In Youngstown, voters will face two important charter amendments. As we’ve argued previously in this space, city residents should vote yes on an amendment that would abolish the city’s costly and largely unnecessary Parks and Recreation Commission.

On the issue that has generated the most controversy throughout the Valley, we once again urge city voters to vote no on the so-called Community Bill of Rights charter amendment. It would effectively ban hydraulic fracturing and fracking-related development within city limits.

Though not having a direct impact on residents’ pocketbooks, a yes vote could work to scare off lucrative business development — and an expansion of the corporate tax base — in a city that continues to struggle to recover from three decades of economic discombobulation.

In summary, The Vindicator endorses all renewal school levies on Mahoning Valley ballots, Issue 1 for mental health services in Mahoning County and Youngstown’s charter amendment to abolish the park and recreation commission. We also strongly recommend voters say no to the anti-progress anti-fracking amendment in Youngstown.


Comments

1Knightcap(682 comments)posted 9 months ago

Residents are encouraged to vote no to all property tax issues. It's time to give the home owner some relief. Property tax levies are unfair.

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2ytownsteelman(627 comments)posted 9 months ago

No on property taxes, especially for schools!

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3potmeetkettle(11 comments)posted 9 months ago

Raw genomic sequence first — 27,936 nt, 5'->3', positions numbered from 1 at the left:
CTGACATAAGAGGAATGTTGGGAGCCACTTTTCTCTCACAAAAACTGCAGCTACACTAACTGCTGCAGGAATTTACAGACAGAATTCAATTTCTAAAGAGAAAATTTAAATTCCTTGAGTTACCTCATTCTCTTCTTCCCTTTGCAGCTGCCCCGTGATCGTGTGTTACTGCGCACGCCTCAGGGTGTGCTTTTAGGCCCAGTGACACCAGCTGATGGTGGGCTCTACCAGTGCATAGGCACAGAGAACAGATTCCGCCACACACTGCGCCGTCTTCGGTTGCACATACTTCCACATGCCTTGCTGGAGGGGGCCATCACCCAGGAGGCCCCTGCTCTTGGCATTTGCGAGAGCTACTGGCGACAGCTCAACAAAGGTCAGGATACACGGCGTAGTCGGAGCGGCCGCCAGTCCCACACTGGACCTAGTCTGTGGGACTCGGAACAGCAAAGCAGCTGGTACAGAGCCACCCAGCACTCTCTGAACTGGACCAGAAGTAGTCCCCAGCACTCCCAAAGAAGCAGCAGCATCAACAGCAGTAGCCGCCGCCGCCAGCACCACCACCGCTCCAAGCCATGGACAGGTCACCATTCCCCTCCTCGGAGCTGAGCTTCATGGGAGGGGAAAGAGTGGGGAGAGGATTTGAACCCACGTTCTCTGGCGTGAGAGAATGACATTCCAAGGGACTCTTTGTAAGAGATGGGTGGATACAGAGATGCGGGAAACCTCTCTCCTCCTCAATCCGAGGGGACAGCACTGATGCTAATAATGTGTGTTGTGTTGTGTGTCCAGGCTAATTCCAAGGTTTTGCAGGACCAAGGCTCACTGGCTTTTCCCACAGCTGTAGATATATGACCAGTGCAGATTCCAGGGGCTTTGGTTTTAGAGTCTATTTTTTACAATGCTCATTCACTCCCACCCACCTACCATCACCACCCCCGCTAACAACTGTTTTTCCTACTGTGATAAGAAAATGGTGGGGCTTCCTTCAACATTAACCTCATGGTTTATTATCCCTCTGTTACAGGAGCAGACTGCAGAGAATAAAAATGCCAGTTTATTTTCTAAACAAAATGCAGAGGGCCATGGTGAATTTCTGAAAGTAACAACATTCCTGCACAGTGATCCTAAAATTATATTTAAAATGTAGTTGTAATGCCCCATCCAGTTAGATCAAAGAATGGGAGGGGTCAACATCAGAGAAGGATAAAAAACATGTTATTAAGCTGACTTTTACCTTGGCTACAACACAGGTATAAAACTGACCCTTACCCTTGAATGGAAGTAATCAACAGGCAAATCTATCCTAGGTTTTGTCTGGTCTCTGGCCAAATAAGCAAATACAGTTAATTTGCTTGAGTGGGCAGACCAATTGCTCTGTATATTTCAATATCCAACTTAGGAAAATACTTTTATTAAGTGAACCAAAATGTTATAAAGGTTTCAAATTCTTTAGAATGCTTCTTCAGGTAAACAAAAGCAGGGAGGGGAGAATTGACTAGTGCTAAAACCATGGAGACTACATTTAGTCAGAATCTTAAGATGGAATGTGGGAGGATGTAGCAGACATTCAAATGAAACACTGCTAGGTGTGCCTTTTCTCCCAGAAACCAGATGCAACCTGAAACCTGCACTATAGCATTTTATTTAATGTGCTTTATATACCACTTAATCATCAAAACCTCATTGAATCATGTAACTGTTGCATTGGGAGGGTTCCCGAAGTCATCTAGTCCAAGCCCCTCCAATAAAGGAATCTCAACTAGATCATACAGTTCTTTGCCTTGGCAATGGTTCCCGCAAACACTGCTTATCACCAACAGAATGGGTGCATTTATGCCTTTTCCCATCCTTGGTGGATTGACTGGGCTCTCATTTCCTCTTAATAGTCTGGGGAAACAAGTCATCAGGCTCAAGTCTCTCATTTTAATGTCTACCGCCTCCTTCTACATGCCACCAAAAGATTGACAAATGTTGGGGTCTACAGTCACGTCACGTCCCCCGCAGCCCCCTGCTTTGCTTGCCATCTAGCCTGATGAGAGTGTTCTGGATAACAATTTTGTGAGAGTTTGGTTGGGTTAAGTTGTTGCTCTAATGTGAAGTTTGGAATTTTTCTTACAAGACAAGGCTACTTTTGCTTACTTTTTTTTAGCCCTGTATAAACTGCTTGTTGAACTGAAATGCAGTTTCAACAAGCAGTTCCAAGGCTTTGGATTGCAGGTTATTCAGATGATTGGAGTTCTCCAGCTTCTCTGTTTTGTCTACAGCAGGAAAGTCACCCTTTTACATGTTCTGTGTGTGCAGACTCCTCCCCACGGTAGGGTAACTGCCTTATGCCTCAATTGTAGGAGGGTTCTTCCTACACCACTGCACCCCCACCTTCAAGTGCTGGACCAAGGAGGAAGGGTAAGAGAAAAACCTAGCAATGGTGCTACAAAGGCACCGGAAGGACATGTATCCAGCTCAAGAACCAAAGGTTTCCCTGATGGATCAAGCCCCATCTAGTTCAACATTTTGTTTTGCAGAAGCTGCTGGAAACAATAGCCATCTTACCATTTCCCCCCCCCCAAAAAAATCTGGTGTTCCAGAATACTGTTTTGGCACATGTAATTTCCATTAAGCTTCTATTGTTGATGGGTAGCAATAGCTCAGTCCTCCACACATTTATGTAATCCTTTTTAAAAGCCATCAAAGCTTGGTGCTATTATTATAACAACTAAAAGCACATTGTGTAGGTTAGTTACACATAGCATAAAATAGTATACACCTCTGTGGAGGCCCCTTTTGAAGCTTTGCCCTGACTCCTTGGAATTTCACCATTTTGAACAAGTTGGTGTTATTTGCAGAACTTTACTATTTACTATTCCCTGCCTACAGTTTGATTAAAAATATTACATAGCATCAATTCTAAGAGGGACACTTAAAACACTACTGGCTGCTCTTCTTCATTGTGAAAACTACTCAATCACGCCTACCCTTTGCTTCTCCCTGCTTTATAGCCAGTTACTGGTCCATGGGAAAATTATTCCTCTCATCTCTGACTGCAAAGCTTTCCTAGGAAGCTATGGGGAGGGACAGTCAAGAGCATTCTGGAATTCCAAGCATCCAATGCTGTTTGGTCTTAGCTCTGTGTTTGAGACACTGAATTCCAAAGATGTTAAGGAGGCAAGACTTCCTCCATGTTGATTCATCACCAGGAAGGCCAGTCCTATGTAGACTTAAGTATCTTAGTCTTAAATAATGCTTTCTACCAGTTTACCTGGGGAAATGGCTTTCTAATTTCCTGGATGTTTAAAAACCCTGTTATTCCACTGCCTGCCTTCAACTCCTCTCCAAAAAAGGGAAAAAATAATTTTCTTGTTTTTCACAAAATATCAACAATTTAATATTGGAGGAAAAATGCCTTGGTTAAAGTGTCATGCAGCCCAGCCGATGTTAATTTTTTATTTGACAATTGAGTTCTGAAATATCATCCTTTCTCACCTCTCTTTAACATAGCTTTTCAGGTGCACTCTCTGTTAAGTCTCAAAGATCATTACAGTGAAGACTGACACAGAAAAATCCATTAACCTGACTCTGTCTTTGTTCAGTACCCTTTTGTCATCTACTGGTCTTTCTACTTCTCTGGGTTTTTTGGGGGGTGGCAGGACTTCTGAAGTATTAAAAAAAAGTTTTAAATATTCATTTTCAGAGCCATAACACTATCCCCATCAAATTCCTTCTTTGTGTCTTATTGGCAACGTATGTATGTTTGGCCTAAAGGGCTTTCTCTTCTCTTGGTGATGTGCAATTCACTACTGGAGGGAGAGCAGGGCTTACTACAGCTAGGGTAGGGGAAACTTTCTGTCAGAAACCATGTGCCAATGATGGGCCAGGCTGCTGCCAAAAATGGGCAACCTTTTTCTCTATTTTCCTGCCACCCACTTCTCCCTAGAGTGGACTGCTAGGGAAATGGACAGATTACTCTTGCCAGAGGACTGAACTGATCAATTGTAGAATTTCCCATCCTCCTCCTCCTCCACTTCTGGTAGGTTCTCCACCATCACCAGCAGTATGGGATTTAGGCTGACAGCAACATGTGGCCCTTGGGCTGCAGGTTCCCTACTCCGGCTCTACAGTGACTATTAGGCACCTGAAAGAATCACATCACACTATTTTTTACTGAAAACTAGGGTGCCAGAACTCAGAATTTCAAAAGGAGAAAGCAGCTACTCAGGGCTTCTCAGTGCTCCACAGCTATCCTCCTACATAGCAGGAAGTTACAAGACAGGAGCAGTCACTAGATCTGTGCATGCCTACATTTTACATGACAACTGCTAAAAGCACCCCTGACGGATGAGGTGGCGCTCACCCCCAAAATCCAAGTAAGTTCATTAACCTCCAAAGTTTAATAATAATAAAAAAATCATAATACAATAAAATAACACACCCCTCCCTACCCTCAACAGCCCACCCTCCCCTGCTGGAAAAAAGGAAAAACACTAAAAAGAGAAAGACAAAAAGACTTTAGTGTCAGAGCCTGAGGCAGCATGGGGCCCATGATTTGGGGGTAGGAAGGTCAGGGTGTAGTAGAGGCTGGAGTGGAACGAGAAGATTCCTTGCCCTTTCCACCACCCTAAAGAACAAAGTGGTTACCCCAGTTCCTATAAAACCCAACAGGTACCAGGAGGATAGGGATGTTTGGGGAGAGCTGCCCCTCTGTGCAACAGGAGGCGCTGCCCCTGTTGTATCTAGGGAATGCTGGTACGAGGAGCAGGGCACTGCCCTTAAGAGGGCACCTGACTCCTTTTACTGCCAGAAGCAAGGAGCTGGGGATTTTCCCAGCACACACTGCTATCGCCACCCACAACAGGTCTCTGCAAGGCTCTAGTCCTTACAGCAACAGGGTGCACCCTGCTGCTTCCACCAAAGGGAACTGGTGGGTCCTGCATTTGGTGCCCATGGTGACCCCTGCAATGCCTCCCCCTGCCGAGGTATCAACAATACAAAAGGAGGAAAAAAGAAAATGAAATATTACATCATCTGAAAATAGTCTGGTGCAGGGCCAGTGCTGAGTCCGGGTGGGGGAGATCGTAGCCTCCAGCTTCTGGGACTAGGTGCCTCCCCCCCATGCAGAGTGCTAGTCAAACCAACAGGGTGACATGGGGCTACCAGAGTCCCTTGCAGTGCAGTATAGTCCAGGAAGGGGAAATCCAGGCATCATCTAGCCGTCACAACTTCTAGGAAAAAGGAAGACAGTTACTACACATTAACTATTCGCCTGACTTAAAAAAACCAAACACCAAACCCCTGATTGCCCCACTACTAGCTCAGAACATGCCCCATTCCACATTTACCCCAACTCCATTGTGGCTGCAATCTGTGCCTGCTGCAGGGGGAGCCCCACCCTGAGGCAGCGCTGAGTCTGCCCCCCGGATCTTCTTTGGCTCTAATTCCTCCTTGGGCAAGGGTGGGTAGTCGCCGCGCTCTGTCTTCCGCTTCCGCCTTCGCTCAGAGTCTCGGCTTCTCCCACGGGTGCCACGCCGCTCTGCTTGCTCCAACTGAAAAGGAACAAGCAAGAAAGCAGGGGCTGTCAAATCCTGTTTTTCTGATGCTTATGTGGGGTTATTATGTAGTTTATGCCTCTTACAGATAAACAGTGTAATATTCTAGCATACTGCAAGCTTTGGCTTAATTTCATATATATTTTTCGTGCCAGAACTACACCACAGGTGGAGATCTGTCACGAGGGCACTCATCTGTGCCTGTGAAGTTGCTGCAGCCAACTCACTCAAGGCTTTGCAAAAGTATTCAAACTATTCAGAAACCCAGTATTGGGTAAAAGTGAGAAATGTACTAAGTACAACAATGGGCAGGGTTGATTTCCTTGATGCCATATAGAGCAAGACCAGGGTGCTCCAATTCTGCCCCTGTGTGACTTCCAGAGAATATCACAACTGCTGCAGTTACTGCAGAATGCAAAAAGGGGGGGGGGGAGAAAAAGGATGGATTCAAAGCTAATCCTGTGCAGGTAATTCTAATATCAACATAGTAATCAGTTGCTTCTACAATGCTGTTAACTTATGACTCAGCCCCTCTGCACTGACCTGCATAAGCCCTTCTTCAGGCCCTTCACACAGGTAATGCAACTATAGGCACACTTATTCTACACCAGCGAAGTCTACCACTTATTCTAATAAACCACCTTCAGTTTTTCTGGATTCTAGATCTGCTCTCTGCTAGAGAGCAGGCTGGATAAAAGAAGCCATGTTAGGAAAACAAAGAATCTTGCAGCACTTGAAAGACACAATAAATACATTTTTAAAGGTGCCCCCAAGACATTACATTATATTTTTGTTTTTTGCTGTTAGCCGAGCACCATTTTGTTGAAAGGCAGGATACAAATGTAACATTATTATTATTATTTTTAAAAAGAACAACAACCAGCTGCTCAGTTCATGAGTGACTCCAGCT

I'll be voting no for the Canfield school levy.

Pay to participate and high school buses are non-essential things.

Canfield showed the community those things are non -essential.

It's now hard to convince people they are necessary.

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4BoardmanResident(9 comments)posted 9 months ago

Canfield is still spending and has not done enough to convince me to support a 5.9 mil. Asking more money than any of the other schools. VOTING NO!!

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5CompManRetired(29 comments)posted 9 months ago

" After all, all 45 public school districts in the Mahoning Valley remain hostage to an antiquated and dysfunctional system of state funding to local school systems that has been declared unconstitutional by the state’s highest court." Therein lies the problem that school supers, boards and the Ohio School Board Association needs to address with Columbus and not with taxpayers.

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6YtownParent(276 comments)posted 9 months ago

Thank you Vindy for finally answering the question of where the mental health money goes. I'm shocked and appalled that it goes to non-profit corporations and not government agencies/boards. That means I'll be voting NO on Issue 1.

In my experience you cannot get services at all from Turning Point unless your health insurance or medicare/medicaid covers it. So in many cases they are double funded. If you are one of the unfortunate members of society with a low paying job that doesn't offer insurance (the very people they should be aiding) you can't get help. Turning Point operates, bills and collect co-pays just like a doctor's office, so if money really is needed, they can hold fundraisers just like every other non-profit.